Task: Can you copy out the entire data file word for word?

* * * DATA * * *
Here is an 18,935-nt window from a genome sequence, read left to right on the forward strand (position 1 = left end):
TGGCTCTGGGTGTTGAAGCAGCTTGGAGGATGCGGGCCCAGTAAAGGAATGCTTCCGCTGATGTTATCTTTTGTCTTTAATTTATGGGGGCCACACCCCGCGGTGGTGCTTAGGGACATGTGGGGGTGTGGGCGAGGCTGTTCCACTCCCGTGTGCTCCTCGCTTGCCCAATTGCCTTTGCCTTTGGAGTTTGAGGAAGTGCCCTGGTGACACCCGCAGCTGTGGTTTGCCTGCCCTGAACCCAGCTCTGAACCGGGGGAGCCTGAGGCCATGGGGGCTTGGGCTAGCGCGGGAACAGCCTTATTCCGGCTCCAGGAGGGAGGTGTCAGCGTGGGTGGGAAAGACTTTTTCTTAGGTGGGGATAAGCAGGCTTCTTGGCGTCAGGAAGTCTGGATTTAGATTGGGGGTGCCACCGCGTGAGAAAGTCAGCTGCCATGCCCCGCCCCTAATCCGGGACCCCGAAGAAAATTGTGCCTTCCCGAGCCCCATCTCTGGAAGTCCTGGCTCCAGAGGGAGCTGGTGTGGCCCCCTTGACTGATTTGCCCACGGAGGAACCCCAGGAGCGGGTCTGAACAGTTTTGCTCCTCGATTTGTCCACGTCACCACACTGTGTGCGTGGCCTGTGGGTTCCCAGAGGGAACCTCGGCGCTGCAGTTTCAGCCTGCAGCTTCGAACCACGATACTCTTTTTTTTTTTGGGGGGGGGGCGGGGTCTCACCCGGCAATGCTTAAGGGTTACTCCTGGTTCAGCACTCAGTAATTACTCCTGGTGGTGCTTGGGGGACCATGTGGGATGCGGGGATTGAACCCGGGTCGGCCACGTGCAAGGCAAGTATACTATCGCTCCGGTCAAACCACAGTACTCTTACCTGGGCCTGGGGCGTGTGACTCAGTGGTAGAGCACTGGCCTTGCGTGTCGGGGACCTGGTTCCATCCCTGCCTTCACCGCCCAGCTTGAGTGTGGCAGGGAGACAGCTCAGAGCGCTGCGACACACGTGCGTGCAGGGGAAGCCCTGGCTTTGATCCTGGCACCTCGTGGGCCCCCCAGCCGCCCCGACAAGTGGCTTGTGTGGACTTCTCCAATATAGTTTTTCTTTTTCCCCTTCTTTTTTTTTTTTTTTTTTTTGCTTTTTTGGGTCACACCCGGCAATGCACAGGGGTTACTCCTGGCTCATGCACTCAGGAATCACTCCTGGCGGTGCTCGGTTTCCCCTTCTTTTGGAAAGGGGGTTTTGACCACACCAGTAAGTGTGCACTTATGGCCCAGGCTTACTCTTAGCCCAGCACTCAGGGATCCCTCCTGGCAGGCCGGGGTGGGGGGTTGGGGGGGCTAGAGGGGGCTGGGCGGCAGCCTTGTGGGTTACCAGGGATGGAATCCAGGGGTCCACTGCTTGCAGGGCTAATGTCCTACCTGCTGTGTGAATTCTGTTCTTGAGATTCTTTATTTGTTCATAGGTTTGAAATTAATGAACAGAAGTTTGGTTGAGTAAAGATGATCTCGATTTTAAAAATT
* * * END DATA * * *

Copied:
Here is an 18,935-nt window from a genome sequence, read left to right on the forward strand (position 1 = left end):
TGGCTCTGGGTGTTGAAGCAGCTTGGAGGATGCGGGCCCAGTAAAGGAATGCTTCCGCTGATGTTATCTTTTGTCTTTAATTTATGGGGGCCACACCCCGCGGTGGTGCTTAGGGACATGTGGGGGTGTGGGCGAGGCTGTTCCACTCCCGTGTGCTCCTCGCTTGCCCAATTGCCTTTGCCTTTGGAGTTTGAGGAAGTGCCCTGGTGACACCCGCAGCTGTGGTTTGCCTGCCCTGAACCCAGCTCTGAACCGGGGGAGCCTGAGGCCATGGGGGCTTGGGCTAGCGCGGGAACAGCCTTATTCCGGCTCCAGGAGGGAGGTGTCAGCGTGGGTGGGAAAGACTTTTTCTTAGGTGGGGATAAGCAGGCTTCTTGGCGTCAGGAAGTCTGGATTTAGATTGGGGGTGCCACCGCGTGAGAAAGTCAGCTGCCATGCCCCGCCCCTAATCCGGGACCCCGAAGAAAATTGTGCCTTCCCGAGCCCCATCTCTGGAAGTCCTGGCTCCAGAGGGAGCTGGTGTGGCCCCCTTGACTGATTTGCCCACGGAGGAACCCCAGGAGCGGGTCTGAACAGTTTTGCTCCTCGATTTGTCCACGTCACCACACTGTGTGCGTGGCCTGTGGGTTCCCAGAGGGAACCTCGGCGCTGCAGTTTCAGCCTGCAGCTTCGAACCACGATACTCTTTTTTTTTTTGGGGGGGGGGCGGGGTCTCACCCGGCAATGCTTAAGGGTTACTCCTGGTTCAGCACTCAGTAATTACTCCTGGTGGTGCTTGGGGGACCATGTGGGATGCGGGGATTGAACCCGGGTCGGCCACGTGCAAGGCAAGTATACTATCGCTCCGGTCAAACCACAGTACTCTTACCTGGGCCTGGGGCGTGTGACTCAGTGGTAGAGCACTGGCCTTGCGTGTCGGGGACCTGGTTCCATCCCTGCCTTCACCGCCCAGCTTGAGTGTGGCAGGGAGACAGCTCAGAGCGCTGCGACACACGTGCGTGCAGGGGAAGCCCTGGCTTTGATCCTGGCACCTCGTGGGCCCCCCAGCCGCCCCGACAAGTGGCTTGTGTGGACTTCTCCAATATAGTTTTTCTTTTTCCCCTTCTTTTTTTTTTTTTTTTTTTTGCTTTTTTGGGTCACACCCGGCAATGCACAGGGGTTACTCCTGGCTCATGCACTCAGGAATCACTCCTGGCGGTGCTCGGTTTCCCCTTCTTTTGGAAAGGGGGTTTTGACCACACCAGTAAGTGTGCACTTATGGCCCAGGCTTACTCTTAGCCCAGCACTCAGGGATCCCTCCTGGCAGGCCGGGGTGGGGGGTTGGGGGGGCTAGAGGGGGCTGGGCGGCAGCCTTGTGGGTTACCAGGGATGGAATCCAGGGGTCCACTGCTTGCAGGGCTAATGTCCTACCTGCTGTGTGAATTCTGTTCTTGAGATTCTTTATTTGTTCATAGGTTTGAAATTAATGAACAGAAGTTTGGTTGAGTAAAGATGATCTCGATTTTAAAAATT